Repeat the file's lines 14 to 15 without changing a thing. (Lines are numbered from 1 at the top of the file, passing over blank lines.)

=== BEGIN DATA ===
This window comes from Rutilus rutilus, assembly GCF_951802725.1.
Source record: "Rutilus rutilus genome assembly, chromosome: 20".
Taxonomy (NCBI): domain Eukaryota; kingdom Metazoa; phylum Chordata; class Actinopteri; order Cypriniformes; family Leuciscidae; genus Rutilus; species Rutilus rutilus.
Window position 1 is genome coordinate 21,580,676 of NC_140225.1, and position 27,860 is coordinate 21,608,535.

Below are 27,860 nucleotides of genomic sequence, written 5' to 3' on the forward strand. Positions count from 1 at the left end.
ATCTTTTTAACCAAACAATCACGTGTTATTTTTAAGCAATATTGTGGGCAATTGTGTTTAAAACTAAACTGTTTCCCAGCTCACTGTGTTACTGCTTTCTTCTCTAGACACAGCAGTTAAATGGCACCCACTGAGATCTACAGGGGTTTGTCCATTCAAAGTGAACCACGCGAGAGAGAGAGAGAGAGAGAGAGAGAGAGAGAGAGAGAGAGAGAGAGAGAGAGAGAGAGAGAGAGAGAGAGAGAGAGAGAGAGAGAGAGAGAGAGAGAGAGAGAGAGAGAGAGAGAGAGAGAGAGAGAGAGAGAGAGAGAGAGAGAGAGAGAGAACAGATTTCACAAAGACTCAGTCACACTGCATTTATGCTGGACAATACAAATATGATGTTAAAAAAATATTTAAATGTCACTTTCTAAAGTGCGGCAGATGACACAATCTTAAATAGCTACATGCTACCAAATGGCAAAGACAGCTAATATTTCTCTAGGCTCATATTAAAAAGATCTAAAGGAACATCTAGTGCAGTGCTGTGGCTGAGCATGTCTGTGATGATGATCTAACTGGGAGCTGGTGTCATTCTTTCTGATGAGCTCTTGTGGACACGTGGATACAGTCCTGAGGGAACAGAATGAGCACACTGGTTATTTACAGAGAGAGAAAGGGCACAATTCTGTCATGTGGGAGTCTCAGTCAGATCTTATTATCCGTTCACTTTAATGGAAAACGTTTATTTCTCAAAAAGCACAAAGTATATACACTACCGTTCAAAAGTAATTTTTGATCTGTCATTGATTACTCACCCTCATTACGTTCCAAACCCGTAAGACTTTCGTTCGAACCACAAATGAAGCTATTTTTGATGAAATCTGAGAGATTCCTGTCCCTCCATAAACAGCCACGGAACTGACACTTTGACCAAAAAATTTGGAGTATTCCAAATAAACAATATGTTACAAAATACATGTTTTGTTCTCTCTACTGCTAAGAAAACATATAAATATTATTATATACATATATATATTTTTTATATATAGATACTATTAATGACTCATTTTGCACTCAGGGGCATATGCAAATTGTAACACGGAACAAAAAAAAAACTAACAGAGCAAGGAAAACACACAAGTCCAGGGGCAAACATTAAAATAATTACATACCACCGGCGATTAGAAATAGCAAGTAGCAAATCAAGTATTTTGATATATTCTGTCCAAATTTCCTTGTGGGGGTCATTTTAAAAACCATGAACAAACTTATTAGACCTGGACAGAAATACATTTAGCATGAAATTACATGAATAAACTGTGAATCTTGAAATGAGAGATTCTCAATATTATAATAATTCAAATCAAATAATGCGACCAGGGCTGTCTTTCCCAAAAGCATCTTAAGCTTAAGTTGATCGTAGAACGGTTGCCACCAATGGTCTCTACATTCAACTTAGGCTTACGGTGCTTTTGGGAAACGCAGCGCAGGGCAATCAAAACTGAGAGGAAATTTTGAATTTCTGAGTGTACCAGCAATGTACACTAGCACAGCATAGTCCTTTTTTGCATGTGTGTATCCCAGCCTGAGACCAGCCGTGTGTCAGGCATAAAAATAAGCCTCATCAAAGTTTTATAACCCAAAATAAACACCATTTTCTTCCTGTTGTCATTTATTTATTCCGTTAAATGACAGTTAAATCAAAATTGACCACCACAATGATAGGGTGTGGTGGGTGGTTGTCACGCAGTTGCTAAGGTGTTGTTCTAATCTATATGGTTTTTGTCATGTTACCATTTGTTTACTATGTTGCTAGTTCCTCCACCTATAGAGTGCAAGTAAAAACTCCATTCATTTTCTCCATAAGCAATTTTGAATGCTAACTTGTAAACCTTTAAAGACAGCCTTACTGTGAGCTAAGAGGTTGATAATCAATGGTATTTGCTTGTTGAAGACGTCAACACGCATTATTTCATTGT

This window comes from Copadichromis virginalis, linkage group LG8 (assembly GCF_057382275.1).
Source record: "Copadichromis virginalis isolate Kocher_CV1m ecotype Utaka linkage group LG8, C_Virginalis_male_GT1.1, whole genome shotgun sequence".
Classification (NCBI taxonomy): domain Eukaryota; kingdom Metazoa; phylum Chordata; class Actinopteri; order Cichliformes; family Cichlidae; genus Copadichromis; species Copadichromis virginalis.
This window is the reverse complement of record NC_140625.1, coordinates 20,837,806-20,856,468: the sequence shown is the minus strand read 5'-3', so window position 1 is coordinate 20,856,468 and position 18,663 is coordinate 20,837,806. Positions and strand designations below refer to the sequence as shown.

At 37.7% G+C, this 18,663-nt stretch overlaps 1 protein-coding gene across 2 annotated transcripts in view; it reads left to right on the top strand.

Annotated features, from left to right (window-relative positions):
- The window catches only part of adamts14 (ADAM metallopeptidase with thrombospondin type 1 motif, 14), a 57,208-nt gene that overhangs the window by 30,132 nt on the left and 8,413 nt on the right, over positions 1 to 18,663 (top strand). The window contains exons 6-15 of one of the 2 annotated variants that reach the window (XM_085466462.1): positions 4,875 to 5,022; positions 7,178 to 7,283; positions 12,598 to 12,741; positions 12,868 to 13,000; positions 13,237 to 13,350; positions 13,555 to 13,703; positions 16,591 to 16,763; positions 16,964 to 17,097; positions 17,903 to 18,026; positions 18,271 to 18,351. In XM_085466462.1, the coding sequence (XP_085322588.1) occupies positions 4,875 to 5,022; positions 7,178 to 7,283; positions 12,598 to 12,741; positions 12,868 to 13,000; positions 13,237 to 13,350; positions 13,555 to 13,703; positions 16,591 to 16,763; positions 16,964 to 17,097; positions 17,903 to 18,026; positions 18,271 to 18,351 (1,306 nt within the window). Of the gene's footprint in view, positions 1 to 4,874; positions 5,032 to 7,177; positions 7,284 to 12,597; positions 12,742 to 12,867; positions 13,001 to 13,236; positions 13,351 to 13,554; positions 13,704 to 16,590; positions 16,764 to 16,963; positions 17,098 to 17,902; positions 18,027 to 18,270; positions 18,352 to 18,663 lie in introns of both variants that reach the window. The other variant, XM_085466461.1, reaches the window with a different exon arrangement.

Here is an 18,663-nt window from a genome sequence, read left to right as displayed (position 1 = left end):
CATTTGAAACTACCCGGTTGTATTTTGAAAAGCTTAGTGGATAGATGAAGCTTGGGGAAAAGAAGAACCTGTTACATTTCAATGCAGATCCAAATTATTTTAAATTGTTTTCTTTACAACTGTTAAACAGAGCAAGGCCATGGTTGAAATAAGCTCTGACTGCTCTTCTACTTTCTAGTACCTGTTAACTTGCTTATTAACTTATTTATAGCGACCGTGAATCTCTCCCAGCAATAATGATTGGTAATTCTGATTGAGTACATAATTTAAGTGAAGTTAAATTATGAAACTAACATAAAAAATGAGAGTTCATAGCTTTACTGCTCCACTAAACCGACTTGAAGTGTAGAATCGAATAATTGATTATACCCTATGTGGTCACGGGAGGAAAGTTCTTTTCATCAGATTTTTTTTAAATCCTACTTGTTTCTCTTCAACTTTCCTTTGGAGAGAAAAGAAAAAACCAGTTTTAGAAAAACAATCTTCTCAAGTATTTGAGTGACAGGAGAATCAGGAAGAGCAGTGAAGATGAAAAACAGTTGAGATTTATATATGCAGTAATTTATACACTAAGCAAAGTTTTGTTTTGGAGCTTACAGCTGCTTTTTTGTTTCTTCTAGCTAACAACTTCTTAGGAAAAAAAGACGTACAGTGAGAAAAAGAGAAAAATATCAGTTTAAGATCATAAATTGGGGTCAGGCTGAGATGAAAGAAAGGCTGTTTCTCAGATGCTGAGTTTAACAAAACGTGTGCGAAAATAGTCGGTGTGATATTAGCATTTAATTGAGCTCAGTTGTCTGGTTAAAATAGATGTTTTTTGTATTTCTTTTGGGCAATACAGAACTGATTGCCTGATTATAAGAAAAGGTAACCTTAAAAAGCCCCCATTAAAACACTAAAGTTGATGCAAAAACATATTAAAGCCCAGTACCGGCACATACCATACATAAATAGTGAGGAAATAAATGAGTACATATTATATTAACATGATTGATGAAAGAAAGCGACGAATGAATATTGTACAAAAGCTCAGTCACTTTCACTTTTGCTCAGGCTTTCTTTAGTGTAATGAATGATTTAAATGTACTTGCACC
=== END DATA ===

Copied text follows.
Here is an 18,663-nt window from a genome sequence, read left to right as displayed (position 1 = left end):
CATTTGAAACTACCCGGTTGTATTTTGAAAAGCTTAGTGGATAGATGAAGCTTGGGGAAAAGAAGAACCTGTTACATTTCAATGCAGATCCAAATTATTTTAAATTGTTTTCTTTACAACTGTTAAACAGAGCAAGGCCATGGTTGAAATAAGCTCTGACTGCTCTTCTACTTTCTAGTACCTGTTAACTTGCTTATTAACTTATTTATAGCGACCGTGAATCTCTCCCAGCAATAATGATTGGTAATTCTGATTGAGTACATAATTTAAGTGAAGTTAAATTATGAAACTAACATAAAAAATGAGAGTTCATAGCTTTACTGCTCCACTAAACCGACTTGAAGTGTAGAATCGAATAATTGATTATACCCTATGTGGTCACGGGAGGAAAGTTCTTTTCATCAGATTTTTTTTAAATCCTACTTGTTTCTCTTCAACTTTCCTTTGGAGAGAAAAGAAAAAACCAGTTTTAGAAAAACAATCTTCTCAAGTATTTGAGTGACAGGAGAATCAGGAAGAGCAGTGAAGATGAAAAACAGTTGAGATTTATATATGCAGTAATTTATACACTAAGCAAAGTTTTGTTTTGGAGCTTACAGCTGCTTTTTTGTTTCTTCTAGCTAACAACTTCTTAGGAAAAAAAGACGTACAGTGAGAAAAAGAGAAAAATATCAGTTTAAGATCATAAATTGGGGTCAGGCTGAGATGAAAGAAAGGCTGTTTCTCAGATGCTGAGTTTAACAAAACGTGTGCGAAAATAGTCGGTGTGATATTAGCATTTAATTGAGCTCAGTTGTCTGGTTAAAATAGATGTTTTTTGTATTTCTTTTGGGCAATACAGAACTGATTGCCTGATTATAAGAAAAGGTAACCTTAAAAAGCCCCCATTAAAACACTAAAGTTGATGCAAAAACATATTAAAGCCCAGTACCGGCACATACCATACATAAATAGTGAGGAAATAAATGAGTACATATTATATTAACATGATTGATGAAAGAAAGCGACGAATGAATATTGTACAAAAGCTCAGTCACTTTCACTTTTGCTCAGGCTTTCTTTAGTGTAATGAATGATTTAAATGTACTTGCACC